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In question and answer format, this digest illustrates the variety of basic and theoretical issues in evaluation with which aspiring evaluators should be conversant in order to claim they know the knowledge base of their profession. Please note that none of these questions have a single correct answer and space limitations prevent providing the level of detailed discussion that each deserves. The questions vary considerably in difficulty and in how universally the issues involved would be recognized by most evaluators today. What follows, therefore, are outlines of the issues rather than correct "answers." For more extensive information on the topics discussed in these questions, please refer to the references found at the end of this digest, especially Shadish, Cook, and Leviton.

What are the four steps in the logic of evaluation?

Scriven published a variety of writings on the topic of the logical sequence of concepts that defines how people try to connect data to value judgments that the evaluand is good or bad, better or worse, passing or failing, or the like. Scriven outlined the four steps:

1.selecting criteria of merit, those things the evaluand must do to be judged good

2.setting standards of performance on those criteria, comparative or absolute levels that must be exceeded to warrant the appelation "good"

3.gathering data pertaining to the evaluand's performance on the criteria relative to the standards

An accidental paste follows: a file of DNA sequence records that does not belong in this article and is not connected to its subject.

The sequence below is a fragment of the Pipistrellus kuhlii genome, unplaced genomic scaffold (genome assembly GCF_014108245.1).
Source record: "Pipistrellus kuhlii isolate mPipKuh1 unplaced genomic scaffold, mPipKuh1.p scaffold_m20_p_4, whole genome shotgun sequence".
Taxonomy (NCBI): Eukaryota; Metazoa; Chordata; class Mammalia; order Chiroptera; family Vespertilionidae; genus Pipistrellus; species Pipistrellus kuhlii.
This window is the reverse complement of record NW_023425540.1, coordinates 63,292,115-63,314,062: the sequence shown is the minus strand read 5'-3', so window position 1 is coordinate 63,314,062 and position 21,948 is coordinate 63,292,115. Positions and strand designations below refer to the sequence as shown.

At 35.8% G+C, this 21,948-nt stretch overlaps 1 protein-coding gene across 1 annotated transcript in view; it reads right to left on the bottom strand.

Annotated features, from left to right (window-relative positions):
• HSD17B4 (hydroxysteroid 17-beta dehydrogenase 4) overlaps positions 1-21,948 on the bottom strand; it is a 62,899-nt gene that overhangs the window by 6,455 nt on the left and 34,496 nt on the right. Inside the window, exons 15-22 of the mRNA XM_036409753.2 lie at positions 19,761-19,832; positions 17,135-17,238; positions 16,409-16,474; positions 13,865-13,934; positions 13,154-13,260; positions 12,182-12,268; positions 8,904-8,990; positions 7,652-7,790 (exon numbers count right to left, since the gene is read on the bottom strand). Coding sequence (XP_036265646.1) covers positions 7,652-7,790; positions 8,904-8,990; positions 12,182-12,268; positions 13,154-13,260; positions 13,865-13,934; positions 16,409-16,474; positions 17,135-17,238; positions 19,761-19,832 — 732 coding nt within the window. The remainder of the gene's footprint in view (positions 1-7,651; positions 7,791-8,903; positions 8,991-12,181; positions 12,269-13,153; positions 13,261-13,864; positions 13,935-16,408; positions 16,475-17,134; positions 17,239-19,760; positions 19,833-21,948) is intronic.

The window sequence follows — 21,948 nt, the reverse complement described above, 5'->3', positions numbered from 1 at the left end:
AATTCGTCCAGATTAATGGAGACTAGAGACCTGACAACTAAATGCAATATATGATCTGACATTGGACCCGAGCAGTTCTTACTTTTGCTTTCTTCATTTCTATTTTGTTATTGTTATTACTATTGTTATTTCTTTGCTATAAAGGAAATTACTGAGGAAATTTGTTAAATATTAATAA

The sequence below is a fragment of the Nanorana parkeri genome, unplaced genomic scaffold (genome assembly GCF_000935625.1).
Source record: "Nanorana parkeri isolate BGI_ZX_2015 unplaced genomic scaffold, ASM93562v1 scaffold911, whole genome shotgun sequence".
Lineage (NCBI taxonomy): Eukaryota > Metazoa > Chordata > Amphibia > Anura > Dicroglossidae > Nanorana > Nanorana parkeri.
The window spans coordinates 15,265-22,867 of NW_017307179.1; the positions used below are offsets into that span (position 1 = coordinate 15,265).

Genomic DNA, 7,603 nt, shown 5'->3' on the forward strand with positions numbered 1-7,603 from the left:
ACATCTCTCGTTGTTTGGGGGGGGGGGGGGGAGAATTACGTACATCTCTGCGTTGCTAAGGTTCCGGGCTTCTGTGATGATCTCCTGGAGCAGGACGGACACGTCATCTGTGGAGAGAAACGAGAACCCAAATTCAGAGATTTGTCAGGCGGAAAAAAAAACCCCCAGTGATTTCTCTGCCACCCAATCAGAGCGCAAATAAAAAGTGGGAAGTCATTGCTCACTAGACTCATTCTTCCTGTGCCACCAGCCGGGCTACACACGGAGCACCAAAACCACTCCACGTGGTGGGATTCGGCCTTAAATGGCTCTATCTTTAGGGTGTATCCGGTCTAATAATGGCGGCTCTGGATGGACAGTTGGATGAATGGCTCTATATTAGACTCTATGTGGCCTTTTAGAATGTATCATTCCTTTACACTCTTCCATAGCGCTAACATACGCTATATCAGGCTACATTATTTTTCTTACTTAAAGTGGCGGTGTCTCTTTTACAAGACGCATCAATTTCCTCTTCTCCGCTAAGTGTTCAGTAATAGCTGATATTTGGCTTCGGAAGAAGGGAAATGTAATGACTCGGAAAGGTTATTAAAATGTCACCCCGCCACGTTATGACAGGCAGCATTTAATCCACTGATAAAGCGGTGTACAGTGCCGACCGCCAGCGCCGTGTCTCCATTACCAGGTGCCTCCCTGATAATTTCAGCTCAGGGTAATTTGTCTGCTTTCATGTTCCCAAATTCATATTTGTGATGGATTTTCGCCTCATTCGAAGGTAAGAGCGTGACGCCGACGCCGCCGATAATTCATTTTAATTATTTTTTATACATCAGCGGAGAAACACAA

4.integrating the results into a final value judgment.

To the extent that evaluation really is about determining value, some version of this logic ought to be universally applicable to the practice of evaluation.

Are qualitative evaluations valid?

More qualitative theorists than not seem to both use the word, subject to validity criticism, and endorse some version of its applicability. However, some qualitative theorists reject both the term and any cognates who seem to garner attention disproportionate to their representation in their own field. From outside the qualitative camps, the answer also seems to be more uniformly "yes." Nevertheless, the subtleties required for an intelligent discussion of this question are extensive with write my essay quick, of which the following few will illustrate but not exhaust. Even those who reject the concept of "validity" will acknowledge they are concerned in their work to "go to considerable pains not to get it all wrong". Further, within and across those methods qualitative theorists often disagree among themselves.

In addition, qualitative methods often aim to produce knowledge of a substantively different kind than other methods, so that particular validity criteria may be less pertinent to the interests of qualitative evaluations from https://essayprofy.net. Indeed, it would be wrong to assume all qualitative methods are alike. Different qualitative methods may have different aims that bring different validity criteria to bear. In the end, though, some version of validity as an effort to "go to considerable pains not to get it all wrong" probably underlies all methods used by all evaluators, quantitative and qualitative.

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Last edited by Gregory Walters